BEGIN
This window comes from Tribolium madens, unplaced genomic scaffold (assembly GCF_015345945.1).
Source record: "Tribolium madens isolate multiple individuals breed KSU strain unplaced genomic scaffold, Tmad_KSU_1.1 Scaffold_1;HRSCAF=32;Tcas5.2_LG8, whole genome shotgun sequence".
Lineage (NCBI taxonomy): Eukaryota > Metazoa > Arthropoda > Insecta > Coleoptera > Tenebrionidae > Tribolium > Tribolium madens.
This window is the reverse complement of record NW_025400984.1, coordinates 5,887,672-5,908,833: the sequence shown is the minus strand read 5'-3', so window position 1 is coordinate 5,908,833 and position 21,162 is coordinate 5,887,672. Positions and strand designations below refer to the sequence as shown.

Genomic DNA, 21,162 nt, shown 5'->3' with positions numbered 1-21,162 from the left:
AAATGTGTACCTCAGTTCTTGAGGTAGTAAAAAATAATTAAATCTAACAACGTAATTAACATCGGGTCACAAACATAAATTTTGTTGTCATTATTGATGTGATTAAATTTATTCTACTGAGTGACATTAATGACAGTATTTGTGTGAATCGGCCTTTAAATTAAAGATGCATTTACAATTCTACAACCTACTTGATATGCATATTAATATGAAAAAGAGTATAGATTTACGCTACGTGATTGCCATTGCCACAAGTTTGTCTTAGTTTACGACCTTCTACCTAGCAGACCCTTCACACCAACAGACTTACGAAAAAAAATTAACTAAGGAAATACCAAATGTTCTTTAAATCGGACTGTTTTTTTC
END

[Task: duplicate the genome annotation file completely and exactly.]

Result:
This window comes from Tribolium madens, unplaced genomic scaffold (assembly GCF_015345945.1).
Source record: "Tribolium madens isolate multiple individuals breed KSU strain unplaced genomic scaffold, Tmad_KSU_1.1 Scaffold_1;HRSCAF=32;Tcas5.2_LG8, whole genome shotgun sequence".
Lineage (NCBI taxonomy): Eukaryota > Metazoa > Arthropoda > Insecta > Coleoptera > Tenebrionidae > Tribolium > Tribolium madens.
This window is the reverse complement of record NW_025400984.1, coordinates 5,887,672-5,908,833: the sequence shown is the minus strand read 5'-3', so window position 1 is coordinate 5,908,833 and position 21,162 is coordinate 5,887,672. Positions and strand designations below refer to the sequence as shown.

Genomic DNA, 21,162 nt, shown 5'->3' with positions numbered 1-21,162 from the left:
AAATGTGTACCTCAGTTCTTGAGGTAGTAAAAAATAATTAAATCTAACAACGTAATTAACATCGGGTCACAAACATAAATTTTGTTGTCATTATTGATGTGATTAAATTTATTCTACTGAGTGACATTAATGACAGTATTTGTGTGAATCGGCCTTTAAATTAAAGATGCATTTACAATTCTACAACCTACTTGATATGCATATTAATATGAAAAAGAGTATAGATTTACGCTACGTGATTGCCATTGCCACAAGTTTGTCTTAGTTTACGACCTTCTACCTAGCAGACCCTTCACACCAACAGACTTACGAAAAAAAATTAACTAAGGAAATACCAAATGTTCTTTAAATCGGACTGTTTTTTTC